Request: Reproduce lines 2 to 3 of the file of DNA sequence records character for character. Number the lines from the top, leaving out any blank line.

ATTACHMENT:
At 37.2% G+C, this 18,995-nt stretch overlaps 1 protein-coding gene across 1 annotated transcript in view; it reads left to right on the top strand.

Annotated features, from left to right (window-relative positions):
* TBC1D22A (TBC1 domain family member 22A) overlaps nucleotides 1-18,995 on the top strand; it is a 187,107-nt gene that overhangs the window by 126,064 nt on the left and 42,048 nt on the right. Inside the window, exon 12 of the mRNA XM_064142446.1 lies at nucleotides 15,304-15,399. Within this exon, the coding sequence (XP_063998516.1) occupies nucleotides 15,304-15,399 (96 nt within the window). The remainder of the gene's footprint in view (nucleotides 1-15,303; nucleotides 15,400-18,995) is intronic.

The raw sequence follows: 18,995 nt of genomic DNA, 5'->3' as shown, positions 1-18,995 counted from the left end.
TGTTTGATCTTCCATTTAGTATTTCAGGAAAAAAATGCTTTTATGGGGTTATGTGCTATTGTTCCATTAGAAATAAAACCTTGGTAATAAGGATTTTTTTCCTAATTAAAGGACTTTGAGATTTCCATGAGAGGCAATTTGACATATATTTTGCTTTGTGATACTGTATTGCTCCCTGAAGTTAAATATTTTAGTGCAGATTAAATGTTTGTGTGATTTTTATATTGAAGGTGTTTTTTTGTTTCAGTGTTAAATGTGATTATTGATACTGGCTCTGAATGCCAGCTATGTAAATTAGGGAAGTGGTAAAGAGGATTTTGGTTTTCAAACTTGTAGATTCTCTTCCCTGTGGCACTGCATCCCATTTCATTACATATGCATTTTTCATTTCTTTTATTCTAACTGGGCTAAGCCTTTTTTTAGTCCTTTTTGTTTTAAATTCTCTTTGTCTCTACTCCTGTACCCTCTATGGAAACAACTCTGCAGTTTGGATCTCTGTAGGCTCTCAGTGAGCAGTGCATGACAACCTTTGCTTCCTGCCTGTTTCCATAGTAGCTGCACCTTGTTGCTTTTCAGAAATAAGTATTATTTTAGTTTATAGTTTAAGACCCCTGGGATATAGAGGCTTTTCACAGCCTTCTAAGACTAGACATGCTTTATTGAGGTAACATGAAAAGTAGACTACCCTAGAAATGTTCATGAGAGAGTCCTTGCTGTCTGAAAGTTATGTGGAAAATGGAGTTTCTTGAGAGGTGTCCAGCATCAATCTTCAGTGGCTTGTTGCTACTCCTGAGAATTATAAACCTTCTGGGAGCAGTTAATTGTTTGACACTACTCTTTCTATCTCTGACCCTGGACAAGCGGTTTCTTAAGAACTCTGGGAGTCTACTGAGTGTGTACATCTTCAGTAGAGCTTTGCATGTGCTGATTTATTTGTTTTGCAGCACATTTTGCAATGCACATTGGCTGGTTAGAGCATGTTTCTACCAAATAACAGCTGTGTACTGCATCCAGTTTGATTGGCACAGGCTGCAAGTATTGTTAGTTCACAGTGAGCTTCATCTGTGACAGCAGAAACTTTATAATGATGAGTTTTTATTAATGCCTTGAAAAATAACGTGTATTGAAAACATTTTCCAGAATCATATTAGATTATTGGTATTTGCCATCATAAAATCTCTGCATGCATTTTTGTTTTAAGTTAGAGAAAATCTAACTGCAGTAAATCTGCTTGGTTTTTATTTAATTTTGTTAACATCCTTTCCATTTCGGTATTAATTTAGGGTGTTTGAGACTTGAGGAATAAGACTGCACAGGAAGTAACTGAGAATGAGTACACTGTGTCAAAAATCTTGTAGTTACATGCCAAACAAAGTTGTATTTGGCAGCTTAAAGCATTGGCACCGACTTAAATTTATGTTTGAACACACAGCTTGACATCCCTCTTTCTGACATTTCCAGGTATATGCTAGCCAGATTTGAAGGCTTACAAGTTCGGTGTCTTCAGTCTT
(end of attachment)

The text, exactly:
Annotated features, from left to right (window-relative positions):
* TBC1D22A (TBC1 domain family member 22A) overlaps nucleotides 1-18,995 on the top strand; it is a 187,107-nt gene that overhangs the window by 126,064 nt on the left and 42,048 nt on the right. Inside the window, exon 12 of the mRNA XM_064142446.1 lies at nucleotides 15,304-15,399. Within this exon, the coding sequence (XP_063998516.1) occupies nucleotides 15,304-15,399 (96 nt within the window). The remainder of the gene's footprint in view (nucleotides 1-15,303; nucleotides 15,400-18,995) is intronic.